Our farm in Maine is located in USDA Plant Hardiness Zone 5a. This means that planning when to plant your vegetables in spring can be a challenge. If you wait too long, they won't be able to reach full maturity before frosts begin in the fall, but if you start too soon they will be killed off by the harsh spring weather.
We've had a few days that touched 80 degrees, but the average temperature in our area at this time of year is closer to 50 degrees, and so it is important not to get over-excited when warm weather comes around.
Our vegetable garden was first turned last fall, in early September, so that all of the sod and organic matter would have the winter to decompose and enrich the soil. The next step towards the garden's readiness is to turn it again, this time mixing in richer dirt, manure, and ashes from our wood stove to help further improve the quality of the soil. This process is about due, and many farms around us are busily doing their spring rototilling.
Because our house is unheated (except for the wood stove) and our space is quite limited, we don't start seeds indoors. Someday, our goal is to have a greenhouse and maybe some cold frames for over-wintering select crops and starting seeds early. But for now, we sow directly outdoors or purchase started seedlings from local, organic nurseries.
Once the garden has been tilled and the paths and beds laid out, the first plants that should be sown are hardy ones that can survive a light frost. Some more delicate plants can be started using plastic or glass covers to keep them warm and protected from the elements, but mostly I'd stick to v vegetables like peas, beans, some onions, beets, radishes, and turnips. These will start growing despite the colder weather, and they'll thrive even more if you are able to keep them covered or to sow them in raised beds.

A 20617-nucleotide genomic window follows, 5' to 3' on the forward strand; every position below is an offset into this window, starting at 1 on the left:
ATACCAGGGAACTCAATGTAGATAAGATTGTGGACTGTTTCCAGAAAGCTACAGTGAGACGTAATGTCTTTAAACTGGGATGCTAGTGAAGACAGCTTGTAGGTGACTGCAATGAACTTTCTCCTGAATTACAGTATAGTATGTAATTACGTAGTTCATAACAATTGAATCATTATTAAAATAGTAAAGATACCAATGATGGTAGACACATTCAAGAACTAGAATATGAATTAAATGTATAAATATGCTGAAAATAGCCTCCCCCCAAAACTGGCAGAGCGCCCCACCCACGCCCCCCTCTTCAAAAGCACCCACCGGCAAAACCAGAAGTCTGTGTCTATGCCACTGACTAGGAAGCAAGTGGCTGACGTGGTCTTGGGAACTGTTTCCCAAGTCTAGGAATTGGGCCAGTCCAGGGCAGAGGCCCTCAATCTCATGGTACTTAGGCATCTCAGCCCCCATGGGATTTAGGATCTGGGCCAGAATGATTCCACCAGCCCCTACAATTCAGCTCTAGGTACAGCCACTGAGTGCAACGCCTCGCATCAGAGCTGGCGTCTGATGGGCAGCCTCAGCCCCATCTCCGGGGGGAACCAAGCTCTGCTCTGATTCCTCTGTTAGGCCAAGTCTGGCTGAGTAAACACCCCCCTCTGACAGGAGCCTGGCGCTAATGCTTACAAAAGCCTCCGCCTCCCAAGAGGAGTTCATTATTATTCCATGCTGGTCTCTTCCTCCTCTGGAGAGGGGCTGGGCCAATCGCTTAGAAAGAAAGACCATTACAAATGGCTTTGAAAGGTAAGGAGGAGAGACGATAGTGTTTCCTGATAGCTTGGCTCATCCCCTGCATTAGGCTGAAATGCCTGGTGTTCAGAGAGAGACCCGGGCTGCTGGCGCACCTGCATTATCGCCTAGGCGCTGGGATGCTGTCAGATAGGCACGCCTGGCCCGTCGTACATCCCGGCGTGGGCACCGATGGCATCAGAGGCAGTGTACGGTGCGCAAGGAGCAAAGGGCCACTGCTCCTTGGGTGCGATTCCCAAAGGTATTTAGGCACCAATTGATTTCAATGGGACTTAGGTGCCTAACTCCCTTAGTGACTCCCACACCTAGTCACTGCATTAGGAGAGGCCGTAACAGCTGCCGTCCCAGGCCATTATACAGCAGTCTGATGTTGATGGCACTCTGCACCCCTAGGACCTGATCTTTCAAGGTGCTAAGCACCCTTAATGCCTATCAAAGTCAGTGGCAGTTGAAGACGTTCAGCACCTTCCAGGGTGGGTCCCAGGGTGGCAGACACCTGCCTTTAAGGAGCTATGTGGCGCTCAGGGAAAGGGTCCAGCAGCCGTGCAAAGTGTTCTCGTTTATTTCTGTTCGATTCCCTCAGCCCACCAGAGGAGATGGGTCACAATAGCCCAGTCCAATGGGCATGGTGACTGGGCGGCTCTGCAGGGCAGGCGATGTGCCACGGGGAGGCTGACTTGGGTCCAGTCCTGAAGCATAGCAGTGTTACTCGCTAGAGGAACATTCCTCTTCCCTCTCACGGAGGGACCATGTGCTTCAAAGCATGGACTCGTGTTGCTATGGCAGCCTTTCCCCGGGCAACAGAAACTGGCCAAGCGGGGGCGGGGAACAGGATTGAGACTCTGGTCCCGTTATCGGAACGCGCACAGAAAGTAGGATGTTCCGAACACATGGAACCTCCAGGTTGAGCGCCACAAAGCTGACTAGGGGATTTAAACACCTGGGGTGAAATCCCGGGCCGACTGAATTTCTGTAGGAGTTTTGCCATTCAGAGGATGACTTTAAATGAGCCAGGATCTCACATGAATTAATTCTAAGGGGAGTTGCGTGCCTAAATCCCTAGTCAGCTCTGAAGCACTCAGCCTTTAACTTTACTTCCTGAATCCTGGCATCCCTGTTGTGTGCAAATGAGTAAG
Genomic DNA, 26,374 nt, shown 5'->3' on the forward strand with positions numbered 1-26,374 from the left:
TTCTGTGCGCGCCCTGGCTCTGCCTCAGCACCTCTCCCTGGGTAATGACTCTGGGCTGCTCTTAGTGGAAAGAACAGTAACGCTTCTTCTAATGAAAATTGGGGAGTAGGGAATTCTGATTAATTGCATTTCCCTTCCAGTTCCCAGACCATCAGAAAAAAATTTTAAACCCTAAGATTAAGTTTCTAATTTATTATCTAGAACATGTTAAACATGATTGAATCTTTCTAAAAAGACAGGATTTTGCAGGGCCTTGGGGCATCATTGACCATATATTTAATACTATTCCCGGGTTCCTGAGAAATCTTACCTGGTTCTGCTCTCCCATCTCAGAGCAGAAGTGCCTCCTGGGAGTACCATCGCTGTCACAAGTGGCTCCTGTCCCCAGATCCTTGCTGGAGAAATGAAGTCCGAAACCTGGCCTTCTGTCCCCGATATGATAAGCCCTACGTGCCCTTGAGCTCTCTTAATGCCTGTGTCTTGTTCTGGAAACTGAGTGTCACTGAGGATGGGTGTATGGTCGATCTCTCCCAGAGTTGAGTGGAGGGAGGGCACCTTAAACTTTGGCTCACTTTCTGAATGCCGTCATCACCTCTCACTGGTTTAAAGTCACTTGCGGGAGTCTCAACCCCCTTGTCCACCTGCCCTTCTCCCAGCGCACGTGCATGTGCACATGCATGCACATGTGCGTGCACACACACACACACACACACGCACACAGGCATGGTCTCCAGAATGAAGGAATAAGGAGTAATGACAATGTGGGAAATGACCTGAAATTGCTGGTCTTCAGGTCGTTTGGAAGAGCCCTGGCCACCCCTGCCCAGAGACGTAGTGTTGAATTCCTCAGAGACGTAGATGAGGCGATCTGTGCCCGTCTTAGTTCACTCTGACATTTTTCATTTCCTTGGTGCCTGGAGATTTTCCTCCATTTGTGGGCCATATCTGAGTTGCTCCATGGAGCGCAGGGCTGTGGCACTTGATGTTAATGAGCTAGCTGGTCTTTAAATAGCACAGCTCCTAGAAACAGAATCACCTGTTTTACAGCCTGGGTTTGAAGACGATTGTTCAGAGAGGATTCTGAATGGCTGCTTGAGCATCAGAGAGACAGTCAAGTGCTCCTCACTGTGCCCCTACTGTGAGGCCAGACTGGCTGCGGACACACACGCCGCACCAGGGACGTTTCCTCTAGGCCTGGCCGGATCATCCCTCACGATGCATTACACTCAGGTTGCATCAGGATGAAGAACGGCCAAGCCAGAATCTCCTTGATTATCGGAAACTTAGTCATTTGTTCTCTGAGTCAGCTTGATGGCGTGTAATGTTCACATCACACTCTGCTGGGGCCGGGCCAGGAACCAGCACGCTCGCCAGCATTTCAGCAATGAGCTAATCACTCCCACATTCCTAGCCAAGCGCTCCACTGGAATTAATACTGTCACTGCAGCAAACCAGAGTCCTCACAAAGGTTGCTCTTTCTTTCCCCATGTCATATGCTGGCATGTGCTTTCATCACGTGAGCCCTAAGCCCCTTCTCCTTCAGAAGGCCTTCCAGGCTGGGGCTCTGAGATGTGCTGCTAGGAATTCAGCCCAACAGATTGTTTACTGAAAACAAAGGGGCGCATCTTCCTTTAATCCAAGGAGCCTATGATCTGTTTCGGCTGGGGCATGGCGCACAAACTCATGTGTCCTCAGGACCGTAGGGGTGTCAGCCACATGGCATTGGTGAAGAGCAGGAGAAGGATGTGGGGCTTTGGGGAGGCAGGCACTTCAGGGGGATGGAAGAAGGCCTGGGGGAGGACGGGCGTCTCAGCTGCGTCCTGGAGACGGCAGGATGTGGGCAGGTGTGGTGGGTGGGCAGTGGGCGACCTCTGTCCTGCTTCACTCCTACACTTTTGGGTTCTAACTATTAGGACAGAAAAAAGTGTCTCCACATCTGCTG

For us, you can bet snap peas will go into the ground fast, since I cannot wait to start snacking on them. Quick to follow will be radishes and onions, and we will be trying a few turnips this year which I've never grown before.
The majority of Maine veggies move outside or are sown around the end of May. Conventional farming wisdom says not to move your tomato plants outside until Memorial Day, which is traditionally a huge gardening weekend in our state.
We have a few new plants we're planning on experimenting with this year, starting with Brussel Sprouts which I've spent all winter cooking with and are a new favorite of mine to enjoy. All of the staples will be there, too: corn, potatoes, extensive varieties of tomatoes, cabbage, beets and lettuce, pumpkins and cucumbers. The extensive garden this year - especially after a season of horticultural rest last year - should keep me pretty busy.
We're also trying our first few Elderberry plants, which we'll grow around the vegetable garden. We'll be putting in started Elderberries come May, and in the next week I'll be sowing a strawberry patch that I hope will start to make my breakfasts a little bit more savory.
A busy year in the garden will mean a busy year in the kitchen, and I'm looking forward to both adventures. It was nice being able to focus on other projects last summer, but I missed getting my hands dirty in the soil.
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